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A cascade of multi-colored lights lit up the corner of 13th Street South and 10th Avenue South last week from the glass windows of Abroms-Engel Institute for Visual Arts (AEIVA).
After over two years of construction, AEIVA opened its doors to the public for the first time to showcase works gathered from the UAB Permanent Art Collection and Birmingham art collectors in the exhibition “Material Evidence: Art in Search of Representation and Identity.” “Material Evidence” is curated by Birmingham Museum of Art and is free and open to the public January 16-March 6.
The UAB Department of Art and Art History, the CAS Dean’s office, and friends of UAB—some dating back to UAB’s old School of Arts and Humanities—carefully, strategically and artistically planned the facility. AEIVA is named after Hal and Judy Abroms and Ruth and Marvin Engel for their substantial contributions to the building.
The 26,000-square-feet angular building features modern touches of zinc, glass, and red brick that compliment the UAB material and color palette. An outdoor sculpture garden will accent the building and welcome patrons into the lobby.
Inside AEIVA are three spacious, white-walled art galleries that feature professional works as well as exhibitions from the UAB Department of Art and Art History. AEIVA is equipped with security staff and environmental control systems that protect artwork from humidity, UV exposure, and temperature. The second floor of the building is reserved for classrooms, and office spaces for the UAB Department of Art and Art History.
In an e-mail sent out last week by President Ray Watts, he applauded “All that collective effort, determination and imagination over the years has forged this Institute which reflects UAB’s spirit of innovation in both form and function.”
President Watts aspires for the building to attract emerging artists from around the world to UAB, offer new and innovative educational opportunities, showcase student and faculty work to a broader audience, and provide a venue for the visual arts and cultural events in Birmingham.
AEIVA was originally intended as a fine arts facility that would enhance the professional and educational capabilities of UAB’s Department of Art and Art History. However, the state-of-the art building became something much more.
“It quickly became obvious that the AEIVA would also be poised to fill an important roll for the greater Birmingham art community as well,” said John Fields, Curator of the UAB Permanent Collection. “The AEIVA is an academic institution dedicated to the advancement and promotion of the visual arts. The ability to present exhibitions of the highest historical significance, cutting edge contemporary artists at the top of their field and works by emerging/student artists makes the AEIVA a unique exhibition space in Birmingham.”
In an interview with UAB News, College of Arts and Sciences Dean Robert Palazzo, Ph.D., said, “The Abroms-Engel Institute for the Visual Arts will not only serve students, but the public as well, and it will be a regional and national destination for those seeking to experience world-class art. As the Alys Stephens Center has provided the premier venue for cultural entertainment, the AEIVA will provide that type of venue for fine art, all on the campus of a Carnegie-rated Research University.”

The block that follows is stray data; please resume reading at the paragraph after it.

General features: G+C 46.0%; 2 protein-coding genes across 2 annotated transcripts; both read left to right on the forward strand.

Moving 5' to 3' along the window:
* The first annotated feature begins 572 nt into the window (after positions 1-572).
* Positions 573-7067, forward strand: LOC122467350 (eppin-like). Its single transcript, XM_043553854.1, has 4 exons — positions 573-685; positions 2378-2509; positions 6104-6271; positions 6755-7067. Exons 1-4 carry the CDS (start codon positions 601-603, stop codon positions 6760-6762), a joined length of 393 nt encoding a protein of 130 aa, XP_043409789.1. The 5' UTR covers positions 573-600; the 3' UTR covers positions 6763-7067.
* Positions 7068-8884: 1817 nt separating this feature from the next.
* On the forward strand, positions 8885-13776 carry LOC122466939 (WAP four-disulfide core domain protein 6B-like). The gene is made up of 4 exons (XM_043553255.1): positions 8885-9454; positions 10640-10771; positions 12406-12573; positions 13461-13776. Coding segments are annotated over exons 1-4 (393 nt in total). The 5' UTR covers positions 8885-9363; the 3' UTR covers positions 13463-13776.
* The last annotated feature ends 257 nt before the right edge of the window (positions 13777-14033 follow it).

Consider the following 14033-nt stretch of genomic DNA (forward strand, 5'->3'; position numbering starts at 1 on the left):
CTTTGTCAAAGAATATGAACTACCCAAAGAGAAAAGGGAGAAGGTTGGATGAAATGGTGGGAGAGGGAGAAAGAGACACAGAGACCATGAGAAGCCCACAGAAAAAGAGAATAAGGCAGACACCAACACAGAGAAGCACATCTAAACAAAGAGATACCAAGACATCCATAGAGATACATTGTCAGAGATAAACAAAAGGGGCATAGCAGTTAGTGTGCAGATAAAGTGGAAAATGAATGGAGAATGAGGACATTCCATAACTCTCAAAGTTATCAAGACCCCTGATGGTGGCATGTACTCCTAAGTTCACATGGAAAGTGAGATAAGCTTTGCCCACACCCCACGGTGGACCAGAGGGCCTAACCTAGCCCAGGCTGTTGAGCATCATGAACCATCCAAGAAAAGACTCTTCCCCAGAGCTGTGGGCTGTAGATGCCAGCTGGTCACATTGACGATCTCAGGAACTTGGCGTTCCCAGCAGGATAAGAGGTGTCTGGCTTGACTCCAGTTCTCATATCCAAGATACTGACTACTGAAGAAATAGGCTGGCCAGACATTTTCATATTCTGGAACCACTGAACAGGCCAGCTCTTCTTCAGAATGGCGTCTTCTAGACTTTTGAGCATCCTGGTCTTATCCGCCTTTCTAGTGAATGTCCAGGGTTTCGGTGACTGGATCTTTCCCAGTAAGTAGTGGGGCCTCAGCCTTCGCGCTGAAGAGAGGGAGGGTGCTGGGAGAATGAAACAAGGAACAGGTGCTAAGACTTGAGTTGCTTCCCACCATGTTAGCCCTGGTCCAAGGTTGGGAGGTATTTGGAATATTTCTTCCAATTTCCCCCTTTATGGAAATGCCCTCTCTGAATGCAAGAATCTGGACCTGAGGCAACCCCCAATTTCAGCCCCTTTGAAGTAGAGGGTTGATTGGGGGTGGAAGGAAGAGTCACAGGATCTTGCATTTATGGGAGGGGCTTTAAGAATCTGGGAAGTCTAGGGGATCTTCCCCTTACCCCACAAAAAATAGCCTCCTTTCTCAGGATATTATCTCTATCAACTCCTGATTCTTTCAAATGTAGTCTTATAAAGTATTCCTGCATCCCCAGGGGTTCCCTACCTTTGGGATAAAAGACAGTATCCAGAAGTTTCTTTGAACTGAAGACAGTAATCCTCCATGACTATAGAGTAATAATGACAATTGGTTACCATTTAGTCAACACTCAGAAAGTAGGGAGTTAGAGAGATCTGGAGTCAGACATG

Lenders to “Material Evidence” include Margaret and Bruce Alexander, Catherine and Bill Cabaniss, Lydia Cheney and Jim Sokol, Charlsie and Ralph Cook, Carnetta and Norm Davis, Rebecca and Jack Drake, Ellen and Fred Elsas, Beverly and Stanley Erdreich, John Hagefstration, Barbara and Basil Hirschowitz, Dick Jemison, John Morton, Karen and Joel Piassick, Nancy and John Poyner, Leslie and Elton Stephens Jr., Michael Straus, and Carolyn Wade.
“Right now, our main focus for the AEIVA is establishing the newly-built institute as a world-class fine arts exhibition space with a reputation for producing exciting, bold and relevant art exhibits,” said Fields.
AEIVA has two student exhibitions scheduled for 2014. Students who have been enrolled in an art course over the past two years may submit to the “Juried Student Annual Exhibition.” This year’s juror, renowned artist George Ferarndi, will select works to be featured in the exhibition. Students seeking a Bachelor of Fine Arts degree that have completed the program must mount and exhibit their work in the Bachelor of Fine Arts Exhibition.
“Having these exhibits at the AEIVA will bring a higher level of exposure to our students as well as raise the already high standards of excellence we place on our graduating BFA students,” said Fields.
Below is AEIVA’s 2014 Exhibition Schedule:
• January 16-March 6: Material Evidence: Art in Search of Representation and Identity (Curated by the Birmingham Museum of Art)
• March 19-April 18: 38th Annual UAB Department of Art and Art History Student “Juried Exhibition”; George Ferrandi: “The Prosthetics of Joy”
• April 30-May 22: “Bachelor of Fine Arts Exhibition”
• June 5-July 17: Leslie Wayne: “Mind the Gap”; “Objects of Authority: Embroideries and other Contemporary Arts from Western India”; and “After ‘Sosaku Hanga’: Creativity and Modernity in Japanese Prints of the 1960s and 1970s.”
• August 11-September 22: Interlude/Influence: Faculty and Alumni at Work; A Seat at the Big Table: Bloom Studio
• August 29-September 5: Amanda Browder: “Magic Chromacity”
AEIVA’s hours of operation are Monday-Friday, 10 a.m.-6 p.m. and Saturday, 12-6 p.m. All AEIVA exhibitions are free and open to the public. For more information, visit http://www.uab.edu/cas/aeiva/.